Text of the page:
If someone fails in serving a customer, it’s the company’s fault. Everyone has failed. Internally you can investigate and take corrective steps. But, as far as the customer is concerned, it isn’t a department that has failed, it’s the company.
Client Base vs Support Base
“Your call is important to us, please wait…” or some other variation is a pet peeve. If my call is important to you, why do I have to hold for so long?
I don’t think many service providers think much about this ratio–the customer to support ratio I mean. I don’t know much in this regard but surely there should be balance of some sort.
— madamevecartoon (@madamevecartoon) December 15, 2017
Your support should match the size of your client base. Service providers who over-subscribe, tend to end up disappointing many clients. I suspect this to be one of the issues in my recent ordeal.
If there isn’t adequate customer support, a business can have too many customers (Click to Tweet).
Businesses need to have customer support that matches the size of their client base.
Help Each Other
Communities tend to form around products and brands. This is common with open source. Sometimes this happens organically, with users leading this. At other times organisations are involved in nurturing the community.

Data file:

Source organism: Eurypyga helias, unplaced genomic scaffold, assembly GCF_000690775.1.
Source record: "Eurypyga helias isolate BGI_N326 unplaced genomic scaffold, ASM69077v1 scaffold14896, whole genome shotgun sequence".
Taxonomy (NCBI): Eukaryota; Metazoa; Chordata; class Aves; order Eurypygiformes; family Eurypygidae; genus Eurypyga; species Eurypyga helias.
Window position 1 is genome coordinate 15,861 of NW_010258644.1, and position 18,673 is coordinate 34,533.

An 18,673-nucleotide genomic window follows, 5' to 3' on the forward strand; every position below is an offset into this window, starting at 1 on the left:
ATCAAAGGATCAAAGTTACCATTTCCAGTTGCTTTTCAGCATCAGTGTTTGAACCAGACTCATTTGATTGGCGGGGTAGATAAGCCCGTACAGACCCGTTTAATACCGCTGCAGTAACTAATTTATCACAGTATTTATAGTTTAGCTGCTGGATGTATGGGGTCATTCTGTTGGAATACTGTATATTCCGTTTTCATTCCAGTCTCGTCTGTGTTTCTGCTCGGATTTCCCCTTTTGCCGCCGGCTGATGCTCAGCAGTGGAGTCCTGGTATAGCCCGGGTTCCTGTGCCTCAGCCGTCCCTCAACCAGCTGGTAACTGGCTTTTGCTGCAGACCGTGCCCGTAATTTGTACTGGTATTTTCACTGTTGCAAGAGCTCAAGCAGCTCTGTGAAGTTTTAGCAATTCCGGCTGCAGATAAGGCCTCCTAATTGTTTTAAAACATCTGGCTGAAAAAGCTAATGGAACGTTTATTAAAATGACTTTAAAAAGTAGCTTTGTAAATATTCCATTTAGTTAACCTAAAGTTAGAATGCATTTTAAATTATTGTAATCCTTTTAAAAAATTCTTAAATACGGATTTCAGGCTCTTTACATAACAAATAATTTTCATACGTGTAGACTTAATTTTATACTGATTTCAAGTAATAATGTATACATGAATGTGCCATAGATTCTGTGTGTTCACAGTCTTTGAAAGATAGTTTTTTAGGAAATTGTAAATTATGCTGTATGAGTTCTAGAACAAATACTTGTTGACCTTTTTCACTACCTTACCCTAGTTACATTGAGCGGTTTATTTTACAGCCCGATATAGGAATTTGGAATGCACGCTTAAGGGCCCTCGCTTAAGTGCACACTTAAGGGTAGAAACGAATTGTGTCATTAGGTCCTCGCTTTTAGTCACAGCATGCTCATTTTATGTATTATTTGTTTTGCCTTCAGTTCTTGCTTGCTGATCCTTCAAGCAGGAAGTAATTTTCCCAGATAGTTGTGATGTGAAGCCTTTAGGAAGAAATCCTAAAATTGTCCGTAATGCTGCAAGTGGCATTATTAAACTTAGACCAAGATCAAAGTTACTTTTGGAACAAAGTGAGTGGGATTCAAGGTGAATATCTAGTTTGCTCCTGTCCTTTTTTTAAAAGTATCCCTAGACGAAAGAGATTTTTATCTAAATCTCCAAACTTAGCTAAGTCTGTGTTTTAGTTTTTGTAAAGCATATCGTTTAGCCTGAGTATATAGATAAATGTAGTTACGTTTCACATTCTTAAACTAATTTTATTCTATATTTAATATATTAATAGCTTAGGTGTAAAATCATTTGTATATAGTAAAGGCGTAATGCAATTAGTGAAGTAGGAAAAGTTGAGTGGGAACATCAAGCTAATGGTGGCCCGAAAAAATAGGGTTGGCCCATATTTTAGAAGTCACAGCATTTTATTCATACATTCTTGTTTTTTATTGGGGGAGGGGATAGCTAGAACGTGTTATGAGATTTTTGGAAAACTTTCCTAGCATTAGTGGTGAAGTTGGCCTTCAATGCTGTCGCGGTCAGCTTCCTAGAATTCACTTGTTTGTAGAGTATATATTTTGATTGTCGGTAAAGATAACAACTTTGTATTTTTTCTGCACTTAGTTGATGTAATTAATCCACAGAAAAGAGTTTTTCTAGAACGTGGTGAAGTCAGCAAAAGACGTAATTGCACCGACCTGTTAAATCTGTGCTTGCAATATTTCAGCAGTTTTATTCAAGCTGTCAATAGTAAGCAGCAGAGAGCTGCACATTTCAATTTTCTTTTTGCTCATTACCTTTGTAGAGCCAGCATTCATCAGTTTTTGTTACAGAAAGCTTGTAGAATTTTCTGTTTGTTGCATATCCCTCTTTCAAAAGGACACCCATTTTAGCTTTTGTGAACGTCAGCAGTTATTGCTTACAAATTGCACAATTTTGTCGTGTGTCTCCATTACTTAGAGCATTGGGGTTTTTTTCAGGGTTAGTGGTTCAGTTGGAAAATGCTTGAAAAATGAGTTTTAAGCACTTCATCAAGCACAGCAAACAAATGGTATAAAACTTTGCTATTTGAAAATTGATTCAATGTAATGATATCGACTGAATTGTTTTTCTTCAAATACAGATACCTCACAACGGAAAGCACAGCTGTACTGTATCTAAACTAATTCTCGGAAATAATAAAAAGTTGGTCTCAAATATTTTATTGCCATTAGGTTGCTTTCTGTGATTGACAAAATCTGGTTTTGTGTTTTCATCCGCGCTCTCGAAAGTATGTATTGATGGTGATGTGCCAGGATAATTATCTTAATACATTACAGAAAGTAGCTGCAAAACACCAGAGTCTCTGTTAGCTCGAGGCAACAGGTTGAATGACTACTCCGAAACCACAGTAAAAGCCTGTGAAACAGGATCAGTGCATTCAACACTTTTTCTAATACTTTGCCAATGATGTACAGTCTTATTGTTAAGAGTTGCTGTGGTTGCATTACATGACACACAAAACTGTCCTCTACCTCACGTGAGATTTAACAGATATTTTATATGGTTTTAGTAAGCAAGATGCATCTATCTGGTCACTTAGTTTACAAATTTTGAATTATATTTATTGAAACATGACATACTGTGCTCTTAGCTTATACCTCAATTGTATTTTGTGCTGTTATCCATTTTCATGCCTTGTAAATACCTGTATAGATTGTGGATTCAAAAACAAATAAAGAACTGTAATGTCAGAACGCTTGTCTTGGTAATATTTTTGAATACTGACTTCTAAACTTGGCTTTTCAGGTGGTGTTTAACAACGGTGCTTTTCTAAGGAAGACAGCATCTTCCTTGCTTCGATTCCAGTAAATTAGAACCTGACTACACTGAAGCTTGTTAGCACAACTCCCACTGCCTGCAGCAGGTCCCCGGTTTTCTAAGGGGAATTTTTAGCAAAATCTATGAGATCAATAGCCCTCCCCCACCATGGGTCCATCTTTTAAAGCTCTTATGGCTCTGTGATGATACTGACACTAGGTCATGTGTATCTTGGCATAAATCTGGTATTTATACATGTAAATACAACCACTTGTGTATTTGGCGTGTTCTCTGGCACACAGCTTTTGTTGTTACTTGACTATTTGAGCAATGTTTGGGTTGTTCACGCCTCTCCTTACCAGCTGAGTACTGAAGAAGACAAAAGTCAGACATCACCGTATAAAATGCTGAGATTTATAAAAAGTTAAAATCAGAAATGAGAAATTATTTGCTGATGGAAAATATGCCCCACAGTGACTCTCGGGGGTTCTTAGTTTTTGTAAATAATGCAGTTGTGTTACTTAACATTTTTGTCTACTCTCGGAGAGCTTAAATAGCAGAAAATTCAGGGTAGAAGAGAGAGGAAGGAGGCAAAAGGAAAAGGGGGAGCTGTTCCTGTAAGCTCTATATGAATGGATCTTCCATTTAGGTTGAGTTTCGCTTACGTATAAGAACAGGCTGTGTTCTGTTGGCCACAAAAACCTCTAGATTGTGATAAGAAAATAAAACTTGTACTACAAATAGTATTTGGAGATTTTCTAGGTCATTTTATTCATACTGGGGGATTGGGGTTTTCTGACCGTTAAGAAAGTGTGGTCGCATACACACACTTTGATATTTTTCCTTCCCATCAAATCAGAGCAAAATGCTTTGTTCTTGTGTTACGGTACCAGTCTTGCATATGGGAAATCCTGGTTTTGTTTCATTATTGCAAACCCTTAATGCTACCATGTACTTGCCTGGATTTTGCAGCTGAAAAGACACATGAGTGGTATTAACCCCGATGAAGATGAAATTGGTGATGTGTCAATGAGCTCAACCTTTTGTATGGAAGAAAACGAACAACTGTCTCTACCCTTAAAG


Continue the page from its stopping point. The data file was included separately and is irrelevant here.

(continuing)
Some service providers create platforms where their users can help each other. This is a great idea. I’m sure people many people have found help this way. While it can be a great idea, a challenge arises when only the service provider can help, which was the case in our scenario.
Which was still my problem. What would my take be on this? If you create platforms for people to help each other, be clear about the extent of help people can get there. It is annoying to spend hours searching through a forum to discover you still need to spend even more on the phone.
Great business is built on great care for the customers. Not in word, but in deed. Some of the things I consider important for customer care:
- Companies must really care; I’m yet to feel valued
- Support is available when I need it. Customer support with business hours is an archaic, irrelevant concept.
- Client support must match clients. rather not take on more clients than oversubscribe and be dismal at support.
- If you encourage your clients to help each other, make it clear the extent of the help they can find there. Nothing substitutes only what you, as service provider, can or must do.
Excuses make for terrible justification for bad customer experiences. Service providers, when you’ve failed, own it and make corrections not only with the one client but take corrective measures in your business.
Customers, when you have a bad experience let service providers know. By so doing, you give them an opportunity to not only get better, but protect people from unemployment.
Over To You
What make a great or not so great customer experience for you? Any lessons or ideas for service providers? Thoughts?
Update: After all the frustration and drama I’ve mentioned, Telkom has moved my DSL line. Side note: subcontracted technicians are always great.